# What are some famous problems, which are not difficult to understand, for senior high school students

I hope I am asking my question in the right forum.

I am trying to introduce some mathematical problems (Better to be famous in the math community) to a group of senior high school students with a typical background in high school mathematics like (differentiation and applications - basic probability- basic plane geometry- little combinatorics, and graph theory and basic number theory and introductory linear algebra which are common to solve a system of linear equations.)

Actually, my friends and I are trying to introduce mathematics to senior high school students; in between, we would like to present them with some famous math problems in which there were some unsuccessful attempts to solve them, but at last, they've been solved. Or famous wrong conjectures which were thought to be correct. Through this, we wanted to emphasize that even mathematicians at a high level can get wrong, and guessing wrong or failing an attempt shouldn't worry you in studying mathematics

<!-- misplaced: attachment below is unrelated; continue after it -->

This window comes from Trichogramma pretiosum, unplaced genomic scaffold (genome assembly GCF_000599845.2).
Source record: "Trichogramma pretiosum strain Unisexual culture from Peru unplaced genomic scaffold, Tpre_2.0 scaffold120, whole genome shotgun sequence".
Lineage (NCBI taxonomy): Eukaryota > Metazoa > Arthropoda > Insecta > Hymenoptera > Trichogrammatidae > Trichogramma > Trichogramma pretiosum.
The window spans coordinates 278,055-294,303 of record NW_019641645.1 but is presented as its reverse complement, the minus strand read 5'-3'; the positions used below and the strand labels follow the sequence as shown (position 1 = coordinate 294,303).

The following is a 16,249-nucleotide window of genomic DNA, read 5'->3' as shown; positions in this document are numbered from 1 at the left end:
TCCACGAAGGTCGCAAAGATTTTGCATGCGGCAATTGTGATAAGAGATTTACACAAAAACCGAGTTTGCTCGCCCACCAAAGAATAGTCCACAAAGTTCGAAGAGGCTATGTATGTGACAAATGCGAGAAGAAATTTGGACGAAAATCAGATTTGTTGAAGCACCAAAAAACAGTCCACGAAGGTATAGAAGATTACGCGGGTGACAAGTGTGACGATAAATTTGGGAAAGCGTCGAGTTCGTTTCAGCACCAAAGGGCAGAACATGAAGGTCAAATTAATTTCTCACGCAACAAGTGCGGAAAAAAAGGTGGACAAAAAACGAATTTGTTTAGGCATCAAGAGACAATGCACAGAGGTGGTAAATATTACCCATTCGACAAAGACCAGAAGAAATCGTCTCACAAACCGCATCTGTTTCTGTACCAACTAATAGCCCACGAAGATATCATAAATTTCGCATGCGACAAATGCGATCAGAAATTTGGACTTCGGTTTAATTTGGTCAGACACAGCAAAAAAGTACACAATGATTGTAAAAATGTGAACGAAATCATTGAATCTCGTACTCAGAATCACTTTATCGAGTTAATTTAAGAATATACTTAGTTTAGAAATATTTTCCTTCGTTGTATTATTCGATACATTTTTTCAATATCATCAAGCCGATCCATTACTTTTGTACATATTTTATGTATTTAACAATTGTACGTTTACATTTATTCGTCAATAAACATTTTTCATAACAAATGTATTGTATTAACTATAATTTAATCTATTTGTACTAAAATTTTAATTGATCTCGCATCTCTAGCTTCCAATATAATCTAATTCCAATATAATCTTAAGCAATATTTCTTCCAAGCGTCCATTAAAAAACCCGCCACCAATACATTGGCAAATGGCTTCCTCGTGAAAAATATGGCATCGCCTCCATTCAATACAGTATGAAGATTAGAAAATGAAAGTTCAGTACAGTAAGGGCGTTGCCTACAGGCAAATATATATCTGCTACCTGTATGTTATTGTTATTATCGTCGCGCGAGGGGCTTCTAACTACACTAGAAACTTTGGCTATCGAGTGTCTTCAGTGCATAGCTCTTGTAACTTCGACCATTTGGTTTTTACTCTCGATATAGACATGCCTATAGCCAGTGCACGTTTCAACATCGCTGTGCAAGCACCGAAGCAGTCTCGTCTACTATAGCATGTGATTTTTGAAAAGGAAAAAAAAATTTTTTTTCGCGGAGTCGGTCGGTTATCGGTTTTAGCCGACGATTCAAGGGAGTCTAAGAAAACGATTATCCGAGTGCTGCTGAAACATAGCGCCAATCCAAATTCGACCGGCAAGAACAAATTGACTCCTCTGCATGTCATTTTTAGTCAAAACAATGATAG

Thank you for helping me. I am also very grateful for other suggestions for our work, besides these.

• Sep 17 '20 at 22:04
• @Pedro Thank you very much Sep 18 '20 at 3:32

Euler conjectured that there are no Graeco-Latin squares of size congruent to $$2$$ mod $$4$$. He sought a proof of this for size $$6$$ in order to prove that the $$36$$ officers problem had no solution, but was unable to find one. It was later found that he was right for size $$6$$, but not in general. For example, there exists a Graeco-Latin square of size $$10$$.